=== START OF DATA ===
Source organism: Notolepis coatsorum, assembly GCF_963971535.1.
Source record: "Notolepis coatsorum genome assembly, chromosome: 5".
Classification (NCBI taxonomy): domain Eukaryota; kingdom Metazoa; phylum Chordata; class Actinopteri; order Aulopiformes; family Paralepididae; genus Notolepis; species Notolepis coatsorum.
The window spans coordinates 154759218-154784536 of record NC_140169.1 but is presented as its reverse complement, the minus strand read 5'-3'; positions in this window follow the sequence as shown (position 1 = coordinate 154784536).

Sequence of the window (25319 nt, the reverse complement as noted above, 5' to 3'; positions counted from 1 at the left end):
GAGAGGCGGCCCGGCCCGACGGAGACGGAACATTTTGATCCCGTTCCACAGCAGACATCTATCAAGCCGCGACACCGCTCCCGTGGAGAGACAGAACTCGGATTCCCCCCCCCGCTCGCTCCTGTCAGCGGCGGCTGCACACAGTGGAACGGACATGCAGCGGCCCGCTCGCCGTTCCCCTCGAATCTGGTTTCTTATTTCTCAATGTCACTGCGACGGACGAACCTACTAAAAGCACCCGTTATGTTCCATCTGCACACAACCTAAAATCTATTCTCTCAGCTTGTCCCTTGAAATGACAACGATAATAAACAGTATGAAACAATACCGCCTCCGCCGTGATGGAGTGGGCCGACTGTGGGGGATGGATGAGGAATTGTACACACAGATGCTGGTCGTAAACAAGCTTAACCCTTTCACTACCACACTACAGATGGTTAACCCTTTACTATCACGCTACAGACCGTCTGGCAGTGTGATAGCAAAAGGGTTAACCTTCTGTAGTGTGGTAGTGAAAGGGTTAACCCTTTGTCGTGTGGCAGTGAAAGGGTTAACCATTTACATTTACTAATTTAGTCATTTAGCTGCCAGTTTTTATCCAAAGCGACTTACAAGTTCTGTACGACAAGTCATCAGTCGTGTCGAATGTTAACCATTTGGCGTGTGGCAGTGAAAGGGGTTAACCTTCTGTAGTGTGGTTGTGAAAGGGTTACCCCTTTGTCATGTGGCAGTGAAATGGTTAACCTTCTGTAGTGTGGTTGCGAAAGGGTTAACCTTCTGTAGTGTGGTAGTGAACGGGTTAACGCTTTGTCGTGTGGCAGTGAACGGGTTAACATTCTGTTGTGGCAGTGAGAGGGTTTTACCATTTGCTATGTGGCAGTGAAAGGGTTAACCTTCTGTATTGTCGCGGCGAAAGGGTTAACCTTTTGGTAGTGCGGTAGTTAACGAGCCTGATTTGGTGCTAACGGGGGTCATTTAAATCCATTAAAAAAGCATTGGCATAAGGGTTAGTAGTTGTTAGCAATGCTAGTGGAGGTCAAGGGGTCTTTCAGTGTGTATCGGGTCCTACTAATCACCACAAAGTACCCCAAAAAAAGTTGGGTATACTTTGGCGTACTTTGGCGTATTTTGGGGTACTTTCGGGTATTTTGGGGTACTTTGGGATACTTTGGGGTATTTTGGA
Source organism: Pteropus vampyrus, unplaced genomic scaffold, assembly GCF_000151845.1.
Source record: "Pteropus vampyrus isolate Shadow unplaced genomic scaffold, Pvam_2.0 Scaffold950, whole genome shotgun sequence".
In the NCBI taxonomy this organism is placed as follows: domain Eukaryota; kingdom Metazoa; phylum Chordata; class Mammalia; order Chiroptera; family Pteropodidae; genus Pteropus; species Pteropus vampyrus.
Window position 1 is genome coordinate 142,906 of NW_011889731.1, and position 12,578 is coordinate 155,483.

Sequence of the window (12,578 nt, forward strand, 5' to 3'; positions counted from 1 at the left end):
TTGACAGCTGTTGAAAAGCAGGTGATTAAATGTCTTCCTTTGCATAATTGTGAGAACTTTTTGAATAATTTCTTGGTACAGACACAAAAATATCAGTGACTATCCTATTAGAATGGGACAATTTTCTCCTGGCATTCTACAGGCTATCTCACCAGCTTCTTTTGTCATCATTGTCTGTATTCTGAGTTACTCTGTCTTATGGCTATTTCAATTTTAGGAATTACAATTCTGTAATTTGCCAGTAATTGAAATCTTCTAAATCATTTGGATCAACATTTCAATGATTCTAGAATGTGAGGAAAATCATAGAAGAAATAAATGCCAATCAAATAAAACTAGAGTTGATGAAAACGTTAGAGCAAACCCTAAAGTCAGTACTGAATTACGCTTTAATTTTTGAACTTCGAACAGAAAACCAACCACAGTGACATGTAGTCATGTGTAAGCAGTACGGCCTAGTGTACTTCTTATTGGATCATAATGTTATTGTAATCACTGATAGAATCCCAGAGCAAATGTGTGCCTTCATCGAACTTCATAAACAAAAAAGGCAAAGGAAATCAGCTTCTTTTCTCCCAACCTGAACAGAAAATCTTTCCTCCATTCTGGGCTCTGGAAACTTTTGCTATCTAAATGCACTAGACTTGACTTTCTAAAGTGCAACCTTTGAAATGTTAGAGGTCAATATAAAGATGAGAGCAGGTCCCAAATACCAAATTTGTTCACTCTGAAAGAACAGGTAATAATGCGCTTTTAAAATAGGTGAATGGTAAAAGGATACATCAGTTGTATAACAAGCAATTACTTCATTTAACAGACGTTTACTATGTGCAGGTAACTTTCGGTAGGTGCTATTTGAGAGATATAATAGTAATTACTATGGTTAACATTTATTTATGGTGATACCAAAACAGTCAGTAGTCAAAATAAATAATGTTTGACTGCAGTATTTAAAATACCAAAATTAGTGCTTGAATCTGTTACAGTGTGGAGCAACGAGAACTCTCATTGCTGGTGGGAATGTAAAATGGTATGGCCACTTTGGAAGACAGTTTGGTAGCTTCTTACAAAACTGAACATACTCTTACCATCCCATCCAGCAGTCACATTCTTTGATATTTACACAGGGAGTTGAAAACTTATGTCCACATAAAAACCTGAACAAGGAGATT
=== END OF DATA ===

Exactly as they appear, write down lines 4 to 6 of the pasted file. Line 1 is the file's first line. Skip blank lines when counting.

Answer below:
The window spans coordinates 154759218-154784536 of record NC_140169.1 but is presented as its reverse complement, the minus strand read 5'-3'; positions in this window follow the sequence as shown (position 1 = coordinate 154784536).

Sequence of the window (25319 nt, the reverse complement as noted above, 5' to 3'; positions counted from 1 at the left end):
GAGAGGCGGCCCGGCCCGACGGAGACGGAACATTTTGATCCCGTTCCACAGCAGACATCTATCAAGCCGCGACACCGCTCCCGTGGAGAGACAGAACTCGGATTCCCCCCCCCGCTCGCTCCTGTCAGCGGCGGCTGCACACAGTGGAACGGACATGCAGCGGCCCGCTCGCCGTTCCCCTCGAATCTGGTTTCTTATTTCTCAATGTCACTGCGACGGACGAACCTACTAAAAGCACCCGTTATGTTCCATCTGCACACAACCTAAAATCTATTCTCTCAGCTTGTCCCTTGAAATGACAACGATAATAAACAGTATGAAACAATACCGCCTCCGCCGTGATGGAGTGGGCCGACTGTGGGGGATGGATGAGGAATTGTACACACAGATGCTGGTCGTAAACAAGCTTAACCCTTTCACTACCACACTACAGATGGTTAACCCTTTACTATCACGCTACAGACCGTCTGGCAGTGTGATAGCAAAAGGGTTAACCTTCTGTAGTGTGGTAGTGAAAGGGTTAACCCTTTGTCGTGTGGCAGTGAAAGGGTTAACCATTTACATTTACTAATTTAGTCATTTAGCTGCCAGTTTTTATCCAAAGCGACTTACAAGTTCTGTACGACAAGTCATCAGTCGTGTCGAATGTTAACCATTTGGCGTGTGGCAGTGAAAGGGGTTAACCTTCTGTAGTGTGGTTGTGAAAGGGTTACCCCTTTGTCATGTGGCAGTGAAATGGTTAACCTTCTGTAGTGTGGTTGCGAAAGGGTTAACCTTCTGTAGTGTGGTAGTGAACGGGTTAACGCTTTGTCGTGTGGCAGTGAACGGGTTAACATTCTGTTGTGGCAGTGAGAGGGTTTTACCATTTGCTATGTGGCAGTGAAAGGGTTAACCTTCTGTATTGTCGCGGCGAAAGGGTTAACCTTTTGGTAGTGCGGTAGTTAACGAGCCTGATTTGGTGCTAACGGGGGTCATTTAAATCCATTAAAAAAGCATTGGCATAAGGGTTAGTAGTTGTTAGCAATGCTAGTGGAGGTCAAGGGGTCTTTCAGTGTGTATCGGGTCCTACTAATCACCACAAAGTACCCCAAAAAAAGTTGGGTATACTTTGGCGTACTTTGGCGTATTTTGGGGTACTTTCGGGTATTTTGGGGTACTTTGGGATACTTTGGGGTATTTTGGA